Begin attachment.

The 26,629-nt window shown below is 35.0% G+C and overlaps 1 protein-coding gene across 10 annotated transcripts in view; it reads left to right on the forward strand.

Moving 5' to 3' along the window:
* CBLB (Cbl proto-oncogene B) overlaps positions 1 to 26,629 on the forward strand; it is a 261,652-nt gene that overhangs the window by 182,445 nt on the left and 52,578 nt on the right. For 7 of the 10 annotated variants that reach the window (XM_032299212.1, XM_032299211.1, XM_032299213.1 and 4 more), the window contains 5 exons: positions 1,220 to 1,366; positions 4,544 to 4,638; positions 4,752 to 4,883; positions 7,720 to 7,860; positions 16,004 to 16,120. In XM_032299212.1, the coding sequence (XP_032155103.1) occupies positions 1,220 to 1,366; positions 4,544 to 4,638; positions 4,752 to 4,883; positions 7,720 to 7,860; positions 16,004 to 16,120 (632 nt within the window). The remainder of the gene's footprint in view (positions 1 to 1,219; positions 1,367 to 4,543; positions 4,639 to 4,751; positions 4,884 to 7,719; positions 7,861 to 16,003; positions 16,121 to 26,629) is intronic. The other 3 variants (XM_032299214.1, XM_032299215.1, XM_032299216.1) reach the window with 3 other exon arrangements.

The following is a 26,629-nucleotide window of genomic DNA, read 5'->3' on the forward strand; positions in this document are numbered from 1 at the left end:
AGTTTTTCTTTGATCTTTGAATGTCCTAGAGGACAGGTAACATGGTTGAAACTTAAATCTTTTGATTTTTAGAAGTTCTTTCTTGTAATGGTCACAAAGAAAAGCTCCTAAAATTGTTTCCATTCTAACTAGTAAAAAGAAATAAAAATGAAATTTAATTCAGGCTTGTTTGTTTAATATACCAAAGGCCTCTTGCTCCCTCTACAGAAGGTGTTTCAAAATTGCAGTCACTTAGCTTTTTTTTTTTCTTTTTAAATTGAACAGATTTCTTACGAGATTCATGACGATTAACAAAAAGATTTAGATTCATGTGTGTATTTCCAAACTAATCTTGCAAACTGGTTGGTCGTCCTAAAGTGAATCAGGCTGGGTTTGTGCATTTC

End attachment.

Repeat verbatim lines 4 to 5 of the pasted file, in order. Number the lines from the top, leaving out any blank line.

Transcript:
The following is a 26,629-nucleotide window of genomic DNA, read 5'->3' on the forward strand; positions in this document are numbered from 1 at the left end:
AGTTTTTCTTTGATCTTTGAATGTCCTAGAGGACAGGTAACATGGTTGAAACTTAAATCTTTTGATTTTTAGAAGTTCTTTCTTGTAATGGTCACAAAGAAAAGCTCCTAAAATTGTTTCCATTCTAACTAGTAAAAAGAAATAAAAATGAAATTTAATTCAGGCTTGTTTGTTTAATATACCAAAGGCCTCTTGCTCCCTCTACAGAAGGTGTTTCAAAATTGCAGTCACTTAGCTTTTTTTTTTTCTTTTTAAATTGAACAGATTTCTTACGAGATTCATGACGATTAACAAAAAGATTTAGATTCATGTGTGTATTTCCAAACTAATCTTGCAAACTGGTTGGTCGTCCTAAAGTGAATCAGGCTGGGTTTGTGCATTTC